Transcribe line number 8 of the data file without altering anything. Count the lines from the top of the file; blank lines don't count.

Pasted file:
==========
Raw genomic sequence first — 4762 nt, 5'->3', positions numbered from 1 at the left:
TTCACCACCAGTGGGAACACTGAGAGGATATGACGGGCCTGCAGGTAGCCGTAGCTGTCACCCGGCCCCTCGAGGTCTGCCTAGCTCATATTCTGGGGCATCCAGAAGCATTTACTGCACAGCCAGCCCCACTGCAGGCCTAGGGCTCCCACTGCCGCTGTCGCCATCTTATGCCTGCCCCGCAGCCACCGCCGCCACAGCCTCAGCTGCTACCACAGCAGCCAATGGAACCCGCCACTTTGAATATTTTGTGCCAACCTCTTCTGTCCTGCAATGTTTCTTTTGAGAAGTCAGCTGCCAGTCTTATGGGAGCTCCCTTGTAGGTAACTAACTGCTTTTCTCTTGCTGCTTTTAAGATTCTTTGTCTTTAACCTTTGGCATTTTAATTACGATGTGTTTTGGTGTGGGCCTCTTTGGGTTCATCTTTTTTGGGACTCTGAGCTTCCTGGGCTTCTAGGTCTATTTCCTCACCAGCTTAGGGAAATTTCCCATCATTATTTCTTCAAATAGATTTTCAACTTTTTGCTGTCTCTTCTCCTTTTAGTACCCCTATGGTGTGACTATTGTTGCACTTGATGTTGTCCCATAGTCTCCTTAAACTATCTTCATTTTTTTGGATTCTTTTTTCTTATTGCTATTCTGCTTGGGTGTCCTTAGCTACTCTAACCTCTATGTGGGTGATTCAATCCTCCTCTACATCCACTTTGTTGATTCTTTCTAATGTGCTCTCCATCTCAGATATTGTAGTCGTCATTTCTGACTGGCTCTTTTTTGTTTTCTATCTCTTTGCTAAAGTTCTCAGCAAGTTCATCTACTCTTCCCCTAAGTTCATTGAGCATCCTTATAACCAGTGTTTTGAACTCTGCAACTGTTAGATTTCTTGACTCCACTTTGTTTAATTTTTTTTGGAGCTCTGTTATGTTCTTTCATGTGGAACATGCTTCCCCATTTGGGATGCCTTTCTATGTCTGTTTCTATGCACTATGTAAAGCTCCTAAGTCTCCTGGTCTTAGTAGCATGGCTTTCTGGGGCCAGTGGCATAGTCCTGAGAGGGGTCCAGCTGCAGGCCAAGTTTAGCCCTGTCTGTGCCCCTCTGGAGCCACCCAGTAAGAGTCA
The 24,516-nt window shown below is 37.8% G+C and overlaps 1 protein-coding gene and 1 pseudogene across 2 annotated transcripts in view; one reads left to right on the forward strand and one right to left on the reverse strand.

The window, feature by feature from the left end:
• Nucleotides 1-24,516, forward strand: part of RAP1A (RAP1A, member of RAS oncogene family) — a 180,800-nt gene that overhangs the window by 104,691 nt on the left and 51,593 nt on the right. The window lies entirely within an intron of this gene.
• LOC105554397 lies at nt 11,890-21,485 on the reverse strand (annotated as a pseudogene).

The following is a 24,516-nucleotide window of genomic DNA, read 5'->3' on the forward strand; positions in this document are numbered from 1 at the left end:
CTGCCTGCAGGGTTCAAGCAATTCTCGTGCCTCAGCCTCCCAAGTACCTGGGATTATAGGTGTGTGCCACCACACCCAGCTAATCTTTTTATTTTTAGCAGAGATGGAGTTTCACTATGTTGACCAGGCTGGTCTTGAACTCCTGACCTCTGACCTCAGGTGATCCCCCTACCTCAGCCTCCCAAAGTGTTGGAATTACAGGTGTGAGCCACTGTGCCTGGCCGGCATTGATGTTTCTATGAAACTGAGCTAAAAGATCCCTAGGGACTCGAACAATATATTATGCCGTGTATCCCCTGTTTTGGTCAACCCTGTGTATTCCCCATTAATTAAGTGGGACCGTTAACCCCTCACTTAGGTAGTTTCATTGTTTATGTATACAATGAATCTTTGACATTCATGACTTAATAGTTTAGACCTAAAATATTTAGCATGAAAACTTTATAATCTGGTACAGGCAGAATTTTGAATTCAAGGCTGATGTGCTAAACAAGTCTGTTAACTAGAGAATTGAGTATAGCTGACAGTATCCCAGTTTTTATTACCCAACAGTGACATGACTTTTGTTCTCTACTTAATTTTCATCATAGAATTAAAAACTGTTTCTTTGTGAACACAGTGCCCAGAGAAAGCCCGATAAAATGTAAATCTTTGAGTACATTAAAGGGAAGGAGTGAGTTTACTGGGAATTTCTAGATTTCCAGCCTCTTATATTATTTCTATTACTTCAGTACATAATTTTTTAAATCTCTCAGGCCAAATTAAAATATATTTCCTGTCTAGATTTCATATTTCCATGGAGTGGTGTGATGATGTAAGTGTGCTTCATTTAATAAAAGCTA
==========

CTGCCTGCAGGGTTCAAGCAATTCTCGTGCCTCAGCCTCCCAAGTACCTGGGATTATAGGTGTGTGCCACCACACCCAGCTAATCTTTTTATTTTTAGCAGAGATGGAGTTTCACTATGTTGACCAGGCTGGTCTTGAACTCCTGACCTCTGACCTCAGGTGATCCCCCTACCTCAGCCTCCCAAAGTGTTGGAATTACAGGTGTGAGCCACTGTGCCTGGCCGGCATTGATGTTTCTATGAAACTGAGCTAAAAGATCCCTAGGGACTCGAACAATATATTATGCCGTGTATCCCCTGTTTTGGTCAACCCTGTGTATTCCCCATTAATTAAGTGGGACCGTTAACCCCTCACTTAGGTAGTTTCATTGTTTATGTATACAATGAATCTTTGACATTCATGACTTAATAGTTTAGACCTAAAATATTTAGCATGAAAACTTTATAATCTGGTACAGGCAGAATTTTGAATTCAAGGCTGATGTGCTAAACAAGTCTGTTAACTAGAGAATTGAGTATAGCTGACAGTATCCCAGTTTTTATTACCCAACAGTGACATGACTTTTGTTCTCTACTTAATTTTCATCATAGAATTAAAAACTGTTTCTTTGTGAACACAGTGCCCAGAGAAAGCCCGATAAAATGTAAATCTTTGAGTACATTAAAGGGAAGGAGTGAGTTTACTGGGAATTTCTAGATTTCCAGCCTCTTATATTATTTCTATTACTTCAGTACATAATTTTTTAAATCTCTCAGGCCAAATTAAAATATATTTCCTGTCTAGATTTCATATTTCCATGGAGTGGTGTGATGATGTAAGTGTGCTTCATTTAATAAAAGCTA